“Creation myths explain in metaphorical terms our sense of who we are in the context of the world, and in so doing they reveal our real priorities, as well as our real prejudices. Our images of creation say a great deal about who we are.”
(David A. Leeming, Creation Myths of the World)
Around 40,000 years ago the first known artwork was created. It shows the stencil-like outline of a hand: They were humans, making their mark. Discovered in a limestone cave on the island of Sulawesi, Indonesia in the 1950s the paintings are a proof of life and one of the first known imagesone could refer to as an “avatar”, a term originating from Sanskrit, meaning “descent”, in this case “the descent of a deity into a terrestrial form”.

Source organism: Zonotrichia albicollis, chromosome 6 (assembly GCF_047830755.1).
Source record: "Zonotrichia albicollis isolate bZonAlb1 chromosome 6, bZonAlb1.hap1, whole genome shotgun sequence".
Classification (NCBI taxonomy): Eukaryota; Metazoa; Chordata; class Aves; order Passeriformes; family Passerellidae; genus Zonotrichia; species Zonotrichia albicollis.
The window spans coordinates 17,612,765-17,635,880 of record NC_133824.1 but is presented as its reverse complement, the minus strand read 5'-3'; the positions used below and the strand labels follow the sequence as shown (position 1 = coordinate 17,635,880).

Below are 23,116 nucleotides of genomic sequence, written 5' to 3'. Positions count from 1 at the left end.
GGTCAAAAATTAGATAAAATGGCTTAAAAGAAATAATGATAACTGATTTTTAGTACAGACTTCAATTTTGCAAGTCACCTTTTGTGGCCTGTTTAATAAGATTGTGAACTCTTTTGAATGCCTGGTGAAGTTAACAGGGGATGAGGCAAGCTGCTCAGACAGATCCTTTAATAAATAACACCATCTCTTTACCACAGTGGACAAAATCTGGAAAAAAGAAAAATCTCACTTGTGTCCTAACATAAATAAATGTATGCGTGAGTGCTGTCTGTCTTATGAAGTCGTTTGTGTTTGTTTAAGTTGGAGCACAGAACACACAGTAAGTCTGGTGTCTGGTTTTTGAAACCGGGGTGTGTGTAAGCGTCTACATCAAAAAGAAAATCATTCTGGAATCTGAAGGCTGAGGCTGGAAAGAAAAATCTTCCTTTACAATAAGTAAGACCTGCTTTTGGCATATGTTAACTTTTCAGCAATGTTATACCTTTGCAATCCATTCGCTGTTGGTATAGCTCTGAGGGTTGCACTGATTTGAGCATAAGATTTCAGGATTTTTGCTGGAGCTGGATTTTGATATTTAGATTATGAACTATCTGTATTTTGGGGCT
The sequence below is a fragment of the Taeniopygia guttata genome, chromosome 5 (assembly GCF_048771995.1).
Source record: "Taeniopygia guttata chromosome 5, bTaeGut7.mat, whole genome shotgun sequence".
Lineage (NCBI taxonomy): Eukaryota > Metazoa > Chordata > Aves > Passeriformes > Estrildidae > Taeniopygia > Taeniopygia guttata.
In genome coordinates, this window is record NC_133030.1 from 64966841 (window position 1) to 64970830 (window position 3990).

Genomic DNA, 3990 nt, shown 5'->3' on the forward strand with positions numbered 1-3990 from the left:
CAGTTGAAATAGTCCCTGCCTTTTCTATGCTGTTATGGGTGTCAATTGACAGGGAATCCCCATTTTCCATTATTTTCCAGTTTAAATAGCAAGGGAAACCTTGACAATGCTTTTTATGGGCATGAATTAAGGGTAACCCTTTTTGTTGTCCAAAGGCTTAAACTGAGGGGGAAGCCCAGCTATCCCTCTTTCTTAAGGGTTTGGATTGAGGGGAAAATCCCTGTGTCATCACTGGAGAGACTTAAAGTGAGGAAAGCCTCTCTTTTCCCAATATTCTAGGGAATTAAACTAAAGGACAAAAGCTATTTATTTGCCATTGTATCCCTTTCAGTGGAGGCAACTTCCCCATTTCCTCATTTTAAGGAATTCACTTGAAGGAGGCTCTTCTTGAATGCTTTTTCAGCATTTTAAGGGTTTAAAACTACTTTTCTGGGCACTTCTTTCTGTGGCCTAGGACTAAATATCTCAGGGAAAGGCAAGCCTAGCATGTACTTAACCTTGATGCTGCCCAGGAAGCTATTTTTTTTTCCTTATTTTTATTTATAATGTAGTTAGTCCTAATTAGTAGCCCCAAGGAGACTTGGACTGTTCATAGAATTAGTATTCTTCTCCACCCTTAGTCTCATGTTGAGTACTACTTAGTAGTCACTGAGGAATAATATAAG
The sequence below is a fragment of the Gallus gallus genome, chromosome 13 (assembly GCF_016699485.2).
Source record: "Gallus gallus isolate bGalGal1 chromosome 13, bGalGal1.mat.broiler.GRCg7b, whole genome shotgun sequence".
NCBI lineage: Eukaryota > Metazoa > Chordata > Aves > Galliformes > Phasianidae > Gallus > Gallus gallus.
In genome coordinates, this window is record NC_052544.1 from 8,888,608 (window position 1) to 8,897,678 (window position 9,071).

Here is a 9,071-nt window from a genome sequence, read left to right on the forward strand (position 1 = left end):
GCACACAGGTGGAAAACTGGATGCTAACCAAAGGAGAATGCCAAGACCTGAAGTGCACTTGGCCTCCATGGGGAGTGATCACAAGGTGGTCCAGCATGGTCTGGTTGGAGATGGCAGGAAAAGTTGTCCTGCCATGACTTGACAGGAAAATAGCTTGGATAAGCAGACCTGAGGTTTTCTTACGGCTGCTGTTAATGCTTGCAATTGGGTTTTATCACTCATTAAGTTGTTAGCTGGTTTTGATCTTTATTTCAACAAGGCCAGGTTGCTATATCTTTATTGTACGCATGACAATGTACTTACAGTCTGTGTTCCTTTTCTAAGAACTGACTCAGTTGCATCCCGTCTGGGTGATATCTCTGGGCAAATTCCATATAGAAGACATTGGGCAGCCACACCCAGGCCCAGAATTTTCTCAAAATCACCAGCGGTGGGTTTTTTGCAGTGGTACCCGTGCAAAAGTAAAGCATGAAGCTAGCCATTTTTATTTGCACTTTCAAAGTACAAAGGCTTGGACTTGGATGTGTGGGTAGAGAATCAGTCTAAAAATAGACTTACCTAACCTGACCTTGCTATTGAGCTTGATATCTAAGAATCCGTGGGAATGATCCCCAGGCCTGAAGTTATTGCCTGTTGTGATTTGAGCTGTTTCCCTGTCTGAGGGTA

“Unlimited Creations” defines the artist in the digital age as a creator of multiple and complex realities, reshaping the meaning of images, concepts, beliefs and politics, of truth and post-truth, reality and hyper-reality, and outgrowing our ancestral bodily capacities. Shifting from what Marcel Duchamp called the “retinal” (pleasing to the eye) to the “intellectual” (in the service of the mind), art has since become a vehicle for sharing distinct views of the world, and more than that, a way of worldmaking.
Essay by Marlies Wirth, Curator Digital Culture, MAK – Museum of Applied Arts, Vienna